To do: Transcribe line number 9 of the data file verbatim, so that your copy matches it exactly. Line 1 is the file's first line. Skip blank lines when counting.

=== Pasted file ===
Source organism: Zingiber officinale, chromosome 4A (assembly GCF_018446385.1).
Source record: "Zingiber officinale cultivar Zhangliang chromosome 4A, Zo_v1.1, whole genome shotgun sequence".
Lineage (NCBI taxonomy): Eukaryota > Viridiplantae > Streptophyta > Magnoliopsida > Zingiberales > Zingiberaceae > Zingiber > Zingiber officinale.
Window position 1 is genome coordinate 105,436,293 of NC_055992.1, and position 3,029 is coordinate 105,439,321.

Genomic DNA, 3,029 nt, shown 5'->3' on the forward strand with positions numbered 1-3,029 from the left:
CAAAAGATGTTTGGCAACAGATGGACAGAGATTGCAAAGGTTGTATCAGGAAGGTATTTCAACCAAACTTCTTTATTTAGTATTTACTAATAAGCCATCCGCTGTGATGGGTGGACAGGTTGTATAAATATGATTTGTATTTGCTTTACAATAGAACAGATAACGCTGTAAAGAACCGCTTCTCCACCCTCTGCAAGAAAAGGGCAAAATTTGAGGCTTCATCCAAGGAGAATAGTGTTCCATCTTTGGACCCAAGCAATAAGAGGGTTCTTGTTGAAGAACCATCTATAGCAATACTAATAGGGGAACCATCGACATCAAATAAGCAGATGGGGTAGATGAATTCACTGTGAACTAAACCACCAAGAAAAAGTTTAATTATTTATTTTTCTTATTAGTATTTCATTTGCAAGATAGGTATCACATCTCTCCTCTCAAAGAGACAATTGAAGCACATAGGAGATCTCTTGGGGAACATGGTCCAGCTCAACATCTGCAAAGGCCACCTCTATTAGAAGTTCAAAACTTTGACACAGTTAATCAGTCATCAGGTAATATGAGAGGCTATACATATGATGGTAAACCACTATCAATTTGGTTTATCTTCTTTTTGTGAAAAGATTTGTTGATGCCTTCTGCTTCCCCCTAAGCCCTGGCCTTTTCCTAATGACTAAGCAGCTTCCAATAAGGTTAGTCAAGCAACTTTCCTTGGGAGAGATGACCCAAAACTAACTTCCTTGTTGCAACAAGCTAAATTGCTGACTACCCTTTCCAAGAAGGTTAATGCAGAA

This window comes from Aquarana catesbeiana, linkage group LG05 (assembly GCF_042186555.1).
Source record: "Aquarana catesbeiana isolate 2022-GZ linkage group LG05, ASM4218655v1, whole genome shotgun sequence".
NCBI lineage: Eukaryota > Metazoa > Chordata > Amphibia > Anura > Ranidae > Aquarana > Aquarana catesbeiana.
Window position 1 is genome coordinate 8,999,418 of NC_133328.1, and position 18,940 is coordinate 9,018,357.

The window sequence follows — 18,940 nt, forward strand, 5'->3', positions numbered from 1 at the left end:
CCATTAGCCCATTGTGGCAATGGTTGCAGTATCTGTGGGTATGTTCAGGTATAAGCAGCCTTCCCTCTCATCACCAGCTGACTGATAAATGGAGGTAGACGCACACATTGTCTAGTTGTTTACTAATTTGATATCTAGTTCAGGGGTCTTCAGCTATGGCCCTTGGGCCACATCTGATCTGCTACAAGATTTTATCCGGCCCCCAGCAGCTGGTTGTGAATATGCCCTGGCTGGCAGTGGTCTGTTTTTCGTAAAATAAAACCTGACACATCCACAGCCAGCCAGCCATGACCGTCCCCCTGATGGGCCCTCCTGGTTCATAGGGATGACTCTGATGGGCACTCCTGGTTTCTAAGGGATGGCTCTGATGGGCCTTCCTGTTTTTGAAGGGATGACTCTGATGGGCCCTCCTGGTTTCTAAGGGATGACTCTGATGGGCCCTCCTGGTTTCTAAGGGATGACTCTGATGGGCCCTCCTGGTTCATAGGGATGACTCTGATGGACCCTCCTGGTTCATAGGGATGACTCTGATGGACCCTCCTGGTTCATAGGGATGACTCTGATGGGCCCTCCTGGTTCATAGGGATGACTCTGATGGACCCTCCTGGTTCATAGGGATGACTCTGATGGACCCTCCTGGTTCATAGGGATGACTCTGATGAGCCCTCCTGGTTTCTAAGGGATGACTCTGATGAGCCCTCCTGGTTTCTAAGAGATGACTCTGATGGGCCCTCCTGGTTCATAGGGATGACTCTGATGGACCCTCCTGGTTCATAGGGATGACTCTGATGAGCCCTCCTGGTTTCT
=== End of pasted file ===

NCBI lineage: Eukaryota > Metazoa > Chordata > Amphibia > Anura > Ranidae > Aquarana > Aquarana catesbeiana.